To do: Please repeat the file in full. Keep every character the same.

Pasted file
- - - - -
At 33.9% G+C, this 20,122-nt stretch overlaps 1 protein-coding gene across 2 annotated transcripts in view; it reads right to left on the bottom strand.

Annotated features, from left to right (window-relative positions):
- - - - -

At 33.9% G+C, this 20,122-nt stretch overlaps 1 protein-coding gene across 2 annotated transcripts in view; it reads right to left on the bottom strand.

Annotated features, from left to right (window-relative positions):